Friday, March 04, 2011

Realism does not mean inhumanity

An article that proposes ceding Taiwan to China for the purpose of securing Beijing’s acquiescence on other contentious matters highlights the author’s deeply flawed understanding of Taiwan, China and East Asia — and in the process dehumanizes the 23 million people who inhabit democratic Taiwan

As the world adjusts to the rise of China, a growing number of political commentators have proposed that to avoid an arms race with Beijing and to secure its cooperation on various challenges, the US should “cede” Taiwan by revising its long--standing security commitment.

Most recently, Charles Glaser, writing in the establishment Foreign Affairs, made such a case, approaching the matter from what he described as a realist, albeit not pessimistic, perspective.

The gist of his argument stems from two assumptions. First is the belief that ongoing improvements in China’s military capabilities could make it likelier to escalate in a conflict scenario, which, if it were to get out of hand, could turn nuclear. Added to this is the belief that any attempt by the US to ensure a balance of power over Taiwan would spark an arms race.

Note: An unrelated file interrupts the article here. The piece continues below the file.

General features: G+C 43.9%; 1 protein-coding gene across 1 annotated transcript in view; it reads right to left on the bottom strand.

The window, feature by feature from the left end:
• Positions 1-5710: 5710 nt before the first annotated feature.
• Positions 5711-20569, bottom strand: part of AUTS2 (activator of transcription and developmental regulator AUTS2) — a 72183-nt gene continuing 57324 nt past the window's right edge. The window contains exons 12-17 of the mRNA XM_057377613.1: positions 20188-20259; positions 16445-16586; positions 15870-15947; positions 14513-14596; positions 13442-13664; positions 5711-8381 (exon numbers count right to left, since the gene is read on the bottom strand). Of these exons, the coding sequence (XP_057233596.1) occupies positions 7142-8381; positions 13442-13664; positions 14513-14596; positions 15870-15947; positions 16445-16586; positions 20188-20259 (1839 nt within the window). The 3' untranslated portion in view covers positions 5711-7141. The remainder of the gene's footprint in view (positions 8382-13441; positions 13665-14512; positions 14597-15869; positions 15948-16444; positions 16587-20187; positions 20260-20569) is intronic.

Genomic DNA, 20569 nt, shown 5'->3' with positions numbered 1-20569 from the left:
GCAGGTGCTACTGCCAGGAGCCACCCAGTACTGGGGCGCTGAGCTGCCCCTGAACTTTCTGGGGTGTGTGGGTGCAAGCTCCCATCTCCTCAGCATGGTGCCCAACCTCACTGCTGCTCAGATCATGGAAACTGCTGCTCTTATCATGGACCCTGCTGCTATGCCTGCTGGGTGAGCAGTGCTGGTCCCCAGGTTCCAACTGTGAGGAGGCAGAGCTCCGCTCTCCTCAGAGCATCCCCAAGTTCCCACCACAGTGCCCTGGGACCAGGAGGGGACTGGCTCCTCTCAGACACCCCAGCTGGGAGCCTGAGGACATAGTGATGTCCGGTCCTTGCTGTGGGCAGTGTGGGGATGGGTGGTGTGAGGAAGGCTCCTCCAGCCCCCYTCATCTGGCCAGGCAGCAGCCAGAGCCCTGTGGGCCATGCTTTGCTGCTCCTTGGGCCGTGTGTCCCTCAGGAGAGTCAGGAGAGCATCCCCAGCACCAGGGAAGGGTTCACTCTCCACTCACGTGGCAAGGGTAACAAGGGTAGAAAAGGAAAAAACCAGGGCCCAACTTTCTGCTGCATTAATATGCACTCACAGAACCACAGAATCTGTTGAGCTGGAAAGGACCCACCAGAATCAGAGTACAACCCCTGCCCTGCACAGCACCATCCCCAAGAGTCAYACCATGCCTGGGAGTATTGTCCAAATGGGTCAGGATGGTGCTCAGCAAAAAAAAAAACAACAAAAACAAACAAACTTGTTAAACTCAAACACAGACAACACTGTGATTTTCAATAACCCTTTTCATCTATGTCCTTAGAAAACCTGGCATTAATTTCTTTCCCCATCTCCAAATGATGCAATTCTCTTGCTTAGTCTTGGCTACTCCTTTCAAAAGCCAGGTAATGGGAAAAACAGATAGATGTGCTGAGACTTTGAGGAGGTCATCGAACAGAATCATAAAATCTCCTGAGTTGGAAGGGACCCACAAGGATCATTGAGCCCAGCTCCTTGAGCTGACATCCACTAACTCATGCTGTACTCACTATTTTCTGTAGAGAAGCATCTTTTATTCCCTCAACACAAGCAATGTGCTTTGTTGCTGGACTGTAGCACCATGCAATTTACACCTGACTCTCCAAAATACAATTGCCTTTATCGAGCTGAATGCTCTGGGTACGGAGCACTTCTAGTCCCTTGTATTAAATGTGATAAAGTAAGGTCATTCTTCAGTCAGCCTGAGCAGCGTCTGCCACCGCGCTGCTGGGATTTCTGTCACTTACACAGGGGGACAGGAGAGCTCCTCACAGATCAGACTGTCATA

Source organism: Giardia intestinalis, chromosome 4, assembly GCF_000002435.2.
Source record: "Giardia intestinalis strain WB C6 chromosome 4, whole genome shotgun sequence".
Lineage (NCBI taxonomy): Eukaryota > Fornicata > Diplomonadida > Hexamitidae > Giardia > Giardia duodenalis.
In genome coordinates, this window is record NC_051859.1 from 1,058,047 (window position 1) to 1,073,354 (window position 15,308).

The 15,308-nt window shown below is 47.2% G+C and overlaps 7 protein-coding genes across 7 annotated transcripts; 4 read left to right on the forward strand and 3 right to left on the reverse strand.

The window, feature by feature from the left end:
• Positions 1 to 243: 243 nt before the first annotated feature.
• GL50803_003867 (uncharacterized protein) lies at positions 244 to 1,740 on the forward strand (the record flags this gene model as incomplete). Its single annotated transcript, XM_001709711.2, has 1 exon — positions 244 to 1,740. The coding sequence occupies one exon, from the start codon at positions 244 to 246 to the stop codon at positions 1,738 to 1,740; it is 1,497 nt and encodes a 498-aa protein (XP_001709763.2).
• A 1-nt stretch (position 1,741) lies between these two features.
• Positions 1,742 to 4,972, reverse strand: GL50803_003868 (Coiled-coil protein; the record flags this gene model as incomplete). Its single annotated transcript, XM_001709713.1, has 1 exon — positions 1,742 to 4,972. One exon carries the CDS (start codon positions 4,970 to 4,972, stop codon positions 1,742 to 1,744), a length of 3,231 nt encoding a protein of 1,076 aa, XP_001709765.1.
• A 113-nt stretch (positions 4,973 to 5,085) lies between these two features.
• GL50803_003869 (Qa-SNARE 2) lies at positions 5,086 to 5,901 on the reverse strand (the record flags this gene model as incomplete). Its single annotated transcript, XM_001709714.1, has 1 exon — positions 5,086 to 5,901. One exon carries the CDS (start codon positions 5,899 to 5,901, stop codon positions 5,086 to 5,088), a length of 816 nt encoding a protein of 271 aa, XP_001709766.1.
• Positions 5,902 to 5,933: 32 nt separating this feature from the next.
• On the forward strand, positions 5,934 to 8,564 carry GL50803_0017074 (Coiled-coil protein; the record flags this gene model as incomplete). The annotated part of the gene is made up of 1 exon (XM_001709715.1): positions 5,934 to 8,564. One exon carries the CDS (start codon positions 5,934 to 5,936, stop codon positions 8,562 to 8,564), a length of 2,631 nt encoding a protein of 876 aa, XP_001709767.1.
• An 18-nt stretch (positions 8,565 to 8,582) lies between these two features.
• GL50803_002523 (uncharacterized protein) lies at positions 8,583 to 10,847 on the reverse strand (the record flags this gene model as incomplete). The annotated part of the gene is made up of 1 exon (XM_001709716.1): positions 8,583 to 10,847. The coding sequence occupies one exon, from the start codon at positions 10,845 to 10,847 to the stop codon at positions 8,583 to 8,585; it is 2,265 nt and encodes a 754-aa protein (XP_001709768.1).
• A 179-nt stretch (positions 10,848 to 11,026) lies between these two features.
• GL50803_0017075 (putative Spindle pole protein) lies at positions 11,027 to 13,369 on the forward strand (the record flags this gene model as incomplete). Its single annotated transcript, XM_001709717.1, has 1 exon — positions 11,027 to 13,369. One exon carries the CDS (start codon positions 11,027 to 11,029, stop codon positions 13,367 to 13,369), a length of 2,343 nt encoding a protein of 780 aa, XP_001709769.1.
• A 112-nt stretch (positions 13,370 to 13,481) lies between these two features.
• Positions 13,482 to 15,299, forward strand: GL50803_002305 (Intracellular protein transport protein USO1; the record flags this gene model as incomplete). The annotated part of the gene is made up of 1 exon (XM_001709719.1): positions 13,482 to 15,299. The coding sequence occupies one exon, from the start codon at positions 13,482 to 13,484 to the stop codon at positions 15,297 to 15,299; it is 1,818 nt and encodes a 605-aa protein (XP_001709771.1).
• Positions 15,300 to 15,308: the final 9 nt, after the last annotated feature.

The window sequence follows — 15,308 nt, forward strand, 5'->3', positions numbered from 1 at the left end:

The second assumption is that the neutralization of Taiwan (to which we will turn later) would open the door for Chinese cooperation on other difficult matters, such as the South and East China seas and other territorial disputes.

At the intersection of those assumptions lies the conclusion that it would be in the US’ best interest — both in terms of avoiding armed conflict with China and ensuring its cooperation on regional and global matters — to negate the point of contention that, according to Glaser’s view, creates -distortions in the relationship. In other words, Taiwan.

My op-ed, published today in the Taipei Times, continues here.

1 comment:

mike said...

Good piece, but I see no good evidence to suppose the current White House is remotely interested in Taiwan or foreign affairs in general, and besides, a reading of their domestic policy gives good reasons to suppose a continuing disinterest in foreign affairs. We're on our own.